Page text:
Sanders Comes Out on Top in New Hampshire, Buttigieg Makes Strong Showing

Socialist Bernie Sanders won New Hampshire’s presidential primary, just barely overcoming more moderate rival Pete Buttigieg and scoring the first clear victory in the Democratic Party’s turbulent 2020 nomination fight.

In his Tuesday night win, Sanders, a self-described “democratic” socialist, beat back a formidable test from the 38-year-old former mayor of South Bend, Indiana. The two Democrats represent the vastly different ideologies within the Democratic party, namely the radical-left wing of the party that has openly adopted a socialist agenda, and the “establishment” wing of the party that is struggling to preserve more traditional and electable values.

As Sanders and Buttigieg celebrated, Amy Klobuchar scored an unexpected third-place finish that gives her a road out of New Hampshire as the primary season moves on to the string of state-by-state contests that lie ahead. Klobuchar has been surging in the latest round of polling out this week following what has largely been seen as a strong debate performance last week.

Elizabeth Warren and Joe Biden both posted disappointing fourth and fifth place finishes respectively and were on track to finish with zero delegates from the granite state.

The New Hampshire primary gives some much needed new clarity to a discombobulated Democratic contest that is shaping up to be a battle between two polar opposites that separated by more than four decades in age and clashing political ideologies.

Sanders is a leading ultra-progressive voice, who has spent decades demanding substantial government intervention in health care and other sectors of the economy. Buttigieg, on the other hand, has pressed for more modest change and has opposed the overly leftist approach and policy positions of some of his Democratic colleagues.

Their different temperaments were on display Tuesday as they spoke before cheering supporters.

“We are gonna win because we have the agenda that speaks to the needs of working people across this country,” Sanders declared. “This victory here is the beginning of the end for Donald Trump.”

Buttigieg struck an optimistic tone: “Thanks to you, a campaign that some said shouldn’t be here at all has shown that we are here to stay.”

Both men have strength heading into the next phase of the campaign, yet they face very different political challenges.

While Warren made clear she will remain in the race, Sanders, well-financed and with enthusiastic supporters, has solidified his status as the clear national leader of the progressive wing of the party.

Meanwhile, Buttigieg must prove he can attract support from voters of color who are critical to winning the party’s nomination. And unlike Sanders, he still has multiple rivals in his own ideological wing of the party to contend with. Including Klobuchar, Bloomberg, and Joe Biden.

While deeply wounded, Biden promises strength in the upcoming South Carolina round of the primaries. And though former New York Mayor Mike Bloomberg was not on Tuesday’s ballot, he looms next month when the contest reaches states offering hundreds of delegates.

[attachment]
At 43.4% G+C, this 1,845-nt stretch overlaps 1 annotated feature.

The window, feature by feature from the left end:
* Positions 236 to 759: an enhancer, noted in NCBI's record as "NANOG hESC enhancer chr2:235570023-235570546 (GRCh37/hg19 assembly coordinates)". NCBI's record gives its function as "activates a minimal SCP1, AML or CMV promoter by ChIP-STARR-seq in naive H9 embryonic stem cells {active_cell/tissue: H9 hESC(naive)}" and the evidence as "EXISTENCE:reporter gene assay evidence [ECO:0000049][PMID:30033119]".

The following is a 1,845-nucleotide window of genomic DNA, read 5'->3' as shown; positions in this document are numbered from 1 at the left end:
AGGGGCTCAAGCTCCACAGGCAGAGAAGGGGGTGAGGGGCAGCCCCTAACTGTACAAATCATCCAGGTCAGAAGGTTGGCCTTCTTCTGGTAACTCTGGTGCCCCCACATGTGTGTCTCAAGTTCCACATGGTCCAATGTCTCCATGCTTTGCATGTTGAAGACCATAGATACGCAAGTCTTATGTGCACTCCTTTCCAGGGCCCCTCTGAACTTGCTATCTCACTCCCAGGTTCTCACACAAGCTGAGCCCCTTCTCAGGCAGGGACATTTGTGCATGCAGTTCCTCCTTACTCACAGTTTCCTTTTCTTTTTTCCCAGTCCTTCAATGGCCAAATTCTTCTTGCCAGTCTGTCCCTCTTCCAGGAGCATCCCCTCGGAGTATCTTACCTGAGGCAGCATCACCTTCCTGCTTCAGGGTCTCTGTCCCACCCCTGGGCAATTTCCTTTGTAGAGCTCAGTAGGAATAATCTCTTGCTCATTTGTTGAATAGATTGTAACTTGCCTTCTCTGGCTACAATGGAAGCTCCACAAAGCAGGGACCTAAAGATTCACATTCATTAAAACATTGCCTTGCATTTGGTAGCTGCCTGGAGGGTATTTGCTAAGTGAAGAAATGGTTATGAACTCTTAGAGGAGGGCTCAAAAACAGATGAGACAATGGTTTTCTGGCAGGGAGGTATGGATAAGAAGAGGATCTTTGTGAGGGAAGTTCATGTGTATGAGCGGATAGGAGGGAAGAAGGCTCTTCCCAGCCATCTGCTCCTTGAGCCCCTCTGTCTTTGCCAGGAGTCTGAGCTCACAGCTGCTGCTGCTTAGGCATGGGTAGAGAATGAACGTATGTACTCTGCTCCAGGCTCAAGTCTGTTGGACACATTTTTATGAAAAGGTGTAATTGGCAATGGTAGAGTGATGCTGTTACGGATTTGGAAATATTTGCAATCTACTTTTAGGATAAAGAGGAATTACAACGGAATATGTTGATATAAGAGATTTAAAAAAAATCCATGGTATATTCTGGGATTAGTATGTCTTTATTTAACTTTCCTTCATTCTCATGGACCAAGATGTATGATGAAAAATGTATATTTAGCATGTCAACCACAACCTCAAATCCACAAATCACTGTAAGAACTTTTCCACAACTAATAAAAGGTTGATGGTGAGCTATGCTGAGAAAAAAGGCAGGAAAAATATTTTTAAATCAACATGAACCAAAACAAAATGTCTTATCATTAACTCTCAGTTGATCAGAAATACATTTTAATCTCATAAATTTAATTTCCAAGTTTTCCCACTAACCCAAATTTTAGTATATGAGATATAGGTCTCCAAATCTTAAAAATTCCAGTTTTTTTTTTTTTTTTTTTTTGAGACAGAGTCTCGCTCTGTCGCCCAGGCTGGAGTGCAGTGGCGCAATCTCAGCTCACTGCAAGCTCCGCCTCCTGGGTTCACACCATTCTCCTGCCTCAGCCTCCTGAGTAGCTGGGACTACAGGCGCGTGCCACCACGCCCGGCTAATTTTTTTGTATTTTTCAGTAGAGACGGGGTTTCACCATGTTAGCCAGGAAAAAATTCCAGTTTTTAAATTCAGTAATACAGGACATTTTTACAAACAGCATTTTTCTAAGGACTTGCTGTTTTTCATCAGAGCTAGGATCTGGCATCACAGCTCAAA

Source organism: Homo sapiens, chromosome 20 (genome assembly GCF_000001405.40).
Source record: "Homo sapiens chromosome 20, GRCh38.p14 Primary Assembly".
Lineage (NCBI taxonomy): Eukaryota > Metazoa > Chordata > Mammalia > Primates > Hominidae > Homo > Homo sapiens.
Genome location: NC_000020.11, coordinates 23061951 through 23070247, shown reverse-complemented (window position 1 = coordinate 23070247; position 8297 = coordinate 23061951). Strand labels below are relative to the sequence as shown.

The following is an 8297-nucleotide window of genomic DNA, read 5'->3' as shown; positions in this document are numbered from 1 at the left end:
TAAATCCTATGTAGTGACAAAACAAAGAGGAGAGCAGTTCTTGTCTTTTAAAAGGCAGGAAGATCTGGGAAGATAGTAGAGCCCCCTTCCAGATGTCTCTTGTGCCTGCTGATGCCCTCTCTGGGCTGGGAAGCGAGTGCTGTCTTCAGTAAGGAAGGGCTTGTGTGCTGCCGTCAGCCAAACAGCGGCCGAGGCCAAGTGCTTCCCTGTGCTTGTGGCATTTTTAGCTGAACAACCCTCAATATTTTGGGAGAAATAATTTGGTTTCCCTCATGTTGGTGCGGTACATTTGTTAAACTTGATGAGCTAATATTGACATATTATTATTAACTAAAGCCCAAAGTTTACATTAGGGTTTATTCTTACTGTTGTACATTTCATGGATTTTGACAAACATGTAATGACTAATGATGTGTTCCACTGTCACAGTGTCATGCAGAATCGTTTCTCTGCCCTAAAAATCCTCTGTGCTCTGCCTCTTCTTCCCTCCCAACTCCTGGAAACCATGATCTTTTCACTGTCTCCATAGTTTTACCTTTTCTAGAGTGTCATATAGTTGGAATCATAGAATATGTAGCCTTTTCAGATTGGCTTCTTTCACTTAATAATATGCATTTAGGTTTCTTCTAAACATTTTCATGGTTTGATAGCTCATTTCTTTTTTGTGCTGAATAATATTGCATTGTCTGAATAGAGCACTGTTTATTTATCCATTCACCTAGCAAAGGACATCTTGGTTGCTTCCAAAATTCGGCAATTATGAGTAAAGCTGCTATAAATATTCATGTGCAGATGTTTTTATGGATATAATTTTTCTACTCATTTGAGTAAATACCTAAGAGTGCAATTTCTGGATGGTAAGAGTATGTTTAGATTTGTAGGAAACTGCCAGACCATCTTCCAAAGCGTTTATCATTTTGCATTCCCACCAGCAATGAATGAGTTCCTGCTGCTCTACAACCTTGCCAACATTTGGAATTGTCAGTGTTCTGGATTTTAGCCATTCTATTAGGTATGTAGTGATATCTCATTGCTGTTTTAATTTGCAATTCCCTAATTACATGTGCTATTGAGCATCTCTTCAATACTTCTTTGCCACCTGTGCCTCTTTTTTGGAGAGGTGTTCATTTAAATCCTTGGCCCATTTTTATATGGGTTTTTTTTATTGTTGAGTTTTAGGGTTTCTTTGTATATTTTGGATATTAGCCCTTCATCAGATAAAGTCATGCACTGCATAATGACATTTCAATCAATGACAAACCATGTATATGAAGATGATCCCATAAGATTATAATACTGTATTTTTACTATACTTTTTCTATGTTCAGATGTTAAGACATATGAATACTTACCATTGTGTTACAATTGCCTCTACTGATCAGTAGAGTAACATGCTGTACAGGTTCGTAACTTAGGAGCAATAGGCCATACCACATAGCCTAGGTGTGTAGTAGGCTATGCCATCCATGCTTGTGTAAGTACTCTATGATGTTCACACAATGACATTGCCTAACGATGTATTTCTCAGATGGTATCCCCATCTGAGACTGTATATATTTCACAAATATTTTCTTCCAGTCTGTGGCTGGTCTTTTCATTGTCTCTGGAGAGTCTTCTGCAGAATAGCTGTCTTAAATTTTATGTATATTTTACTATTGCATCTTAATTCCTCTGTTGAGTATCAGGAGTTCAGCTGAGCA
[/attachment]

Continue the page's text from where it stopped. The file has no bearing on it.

After a chaotic beginning to primary voting last week in Iowa, Democrats trusted New Hampshire would help give shape to their urgent quest to pick someone to take on President Trump later on this year. At least two candidates dropped out in the wake of weak finishes Tuesday night: moderate Colorado Sen. Michael Bennet and political newcomer Andrew Yang, who attracted a small but loyal following over the past year and was one of just three candidates of color left in the race.

The struggling candidates still in the race sought to minimize the latest results.

Warren, who spent months as a Democratic front-runner, offered an optimistic outlook as she faced cheering supporters: “Our campaign is built for the long haul, and we are just getting started.”

Having already predicted he would “take a hit” in New Hampshire after a distant fourth-place finish in Iowa, Biden essentially gave up on the state. He traveled to South Carolina Tuesday as he bet his candidacy on a strong showing there later this month boosted by support from black voters.

Both men have strength heading into the next phase of the campaign, yet they face very different political challenges.

The AP allocated nine delegates each to Sanders and Buttigieg and six to Klobuchar.

The action was on the Democratic side, but the President easily won New Hampshire’s Republican primary. He was facing token opposition from former Massachusetts Gov. Bill Weld.

With most of the vote in, the Trump campaign already had amassed more votes in the New Hampshire primary than any incumbent president in history. His vote share was approaching the modern historical high for an incumbent president, 86.43% set by Ronald Reagan in 1984. Weld received about 9% of the vote of New Hampshire Republicans.

The political spotlight quickly shifts to Nevada, where Democrats will hold caucuses on Feb. 22. But several candidates, including Warren and Sanders, plan to visit other states in the coming days that vote on Super Tuesday, signaling they are in the race for the long haul.

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